Wales

Motherwell split on identity ahead of independence vote

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Media captionIt is exactly six months until Scotland votes on whether to break away from the UK

I first went to Scotland as a teenager on a school trip on a sailing training course. Pembrokeshire to Glasgow by train was the longest rail journey I had ever undertaken. It took the best part of 18 hours - much of it overnight.

Thirty years on, I remember the sheer distance I had travelled from home on my own. Scotland was another country.

Thirty years on, I'm back in Scotland and the political landscape is being reshaped.

From Cardiff, it's a six-hour drive to Motherwell in North Lanarkshire. My home in Wales is only two hours from Westminster - London is a day trip away.

But Scotland is much further from the seat of UK government power. It's an obvious thing to say but Scotland's geographical distance from London also partly explains why Wales is so far from Scotland's independence vote. We're geographically closer to London and perhaps still politically closer to Westminster.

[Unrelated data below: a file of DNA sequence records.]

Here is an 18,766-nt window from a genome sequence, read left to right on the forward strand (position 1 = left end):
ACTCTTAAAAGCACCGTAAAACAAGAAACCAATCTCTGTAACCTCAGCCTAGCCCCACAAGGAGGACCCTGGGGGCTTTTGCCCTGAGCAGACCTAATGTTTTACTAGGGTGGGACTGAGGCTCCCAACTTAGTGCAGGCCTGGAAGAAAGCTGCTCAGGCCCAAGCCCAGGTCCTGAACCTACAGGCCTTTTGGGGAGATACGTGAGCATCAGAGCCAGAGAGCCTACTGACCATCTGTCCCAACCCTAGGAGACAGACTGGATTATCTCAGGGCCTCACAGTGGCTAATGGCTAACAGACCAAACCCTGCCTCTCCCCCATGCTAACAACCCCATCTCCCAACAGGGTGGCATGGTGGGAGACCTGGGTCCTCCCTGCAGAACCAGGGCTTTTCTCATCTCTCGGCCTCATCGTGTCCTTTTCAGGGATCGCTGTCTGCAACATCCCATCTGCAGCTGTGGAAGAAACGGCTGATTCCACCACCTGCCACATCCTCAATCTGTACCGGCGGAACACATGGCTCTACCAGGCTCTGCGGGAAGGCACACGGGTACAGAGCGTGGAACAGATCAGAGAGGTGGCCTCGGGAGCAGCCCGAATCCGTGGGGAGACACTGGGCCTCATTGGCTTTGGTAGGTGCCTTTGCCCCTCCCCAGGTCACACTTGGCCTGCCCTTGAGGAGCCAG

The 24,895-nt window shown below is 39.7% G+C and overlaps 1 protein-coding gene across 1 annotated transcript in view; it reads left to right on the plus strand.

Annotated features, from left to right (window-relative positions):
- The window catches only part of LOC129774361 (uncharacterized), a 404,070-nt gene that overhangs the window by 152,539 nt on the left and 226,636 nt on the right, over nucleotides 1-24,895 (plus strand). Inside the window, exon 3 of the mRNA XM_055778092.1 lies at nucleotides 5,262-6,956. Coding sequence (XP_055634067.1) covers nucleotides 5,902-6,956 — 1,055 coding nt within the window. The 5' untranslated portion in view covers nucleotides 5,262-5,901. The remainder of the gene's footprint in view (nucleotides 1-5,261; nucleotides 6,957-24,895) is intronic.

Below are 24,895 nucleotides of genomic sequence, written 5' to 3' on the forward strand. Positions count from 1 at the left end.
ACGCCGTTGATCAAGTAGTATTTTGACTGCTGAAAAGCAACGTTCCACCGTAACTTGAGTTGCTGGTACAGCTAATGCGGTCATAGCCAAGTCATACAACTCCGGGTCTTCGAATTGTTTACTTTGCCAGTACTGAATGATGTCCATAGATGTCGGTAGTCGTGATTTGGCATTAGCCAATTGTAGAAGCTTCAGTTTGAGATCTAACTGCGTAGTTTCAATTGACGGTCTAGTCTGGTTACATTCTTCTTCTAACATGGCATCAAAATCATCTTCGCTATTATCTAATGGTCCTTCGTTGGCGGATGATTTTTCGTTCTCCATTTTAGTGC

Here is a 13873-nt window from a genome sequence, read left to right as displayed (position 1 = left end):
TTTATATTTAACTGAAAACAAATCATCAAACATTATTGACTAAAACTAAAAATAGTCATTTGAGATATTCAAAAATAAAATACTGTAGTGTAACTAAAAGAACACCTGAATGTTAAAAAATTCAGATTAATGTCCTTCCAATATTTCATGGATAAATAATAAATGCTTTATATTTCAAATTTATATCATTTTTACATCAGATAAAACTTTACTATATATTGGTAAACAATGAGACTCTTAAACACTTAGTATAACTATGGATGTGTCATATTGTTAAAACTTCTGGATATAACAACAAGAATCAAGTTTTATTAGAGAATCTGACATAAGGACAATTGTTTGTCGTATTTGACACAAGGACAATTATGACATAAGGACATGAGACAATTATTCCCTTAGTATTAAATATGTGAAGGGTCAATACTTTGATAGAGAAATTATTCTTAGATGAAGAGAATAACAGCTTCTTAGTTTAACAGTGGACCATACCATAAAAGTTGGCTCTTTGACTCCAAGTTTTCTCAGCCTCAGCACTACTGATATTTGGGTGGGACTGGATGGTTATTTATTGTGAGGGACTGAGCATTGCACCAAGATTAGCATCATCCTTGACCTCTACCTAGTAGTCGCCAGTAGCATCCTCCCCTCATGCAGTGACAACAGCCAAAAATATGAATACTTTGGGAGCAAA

In six months, Scotland will vote on independence.

But I want to know why Scotland's nationalists are in government and powerful enough to offer the prospect of independence and yet in Wales, voters have largely ignored nationalism and independence doesn't appear to be on the radar.

I've come to Motherwell to the site of Ravenscraig steelworks to meet Colin Fox, leader of the Scottish Socialist Party.

His grandfathers and uncles worked here before British Steel mothballed the plant.

Like Welsh towns including Ebbw Vale, Motherwell's wealth and purpose almost disappeared overnight.

Colin tells me: "Scotland watched as British Steel pulled out. Without British Steel in Motherwell, Motherwell stopped looking to Britain and defined its future - not as British - but as Scottish."

He says, if Scotland votes yes in the referendum - the campaigners will owe a debt of gratitude to Margaret Thatcher and her government's industrial policy in the 1980s.

He says, Ravenscraig's closure explains the Conservative Party's virtual annihilation in these parts but what is significant is that increasing numbers of disaffected working class voters placed their trust not in Labour but in the Scottish National Party (SNP).

Image caption Colin Fox says the closure of the steelworks in Motherwell set about a change in the way people felt about Scotland's relationship with Britain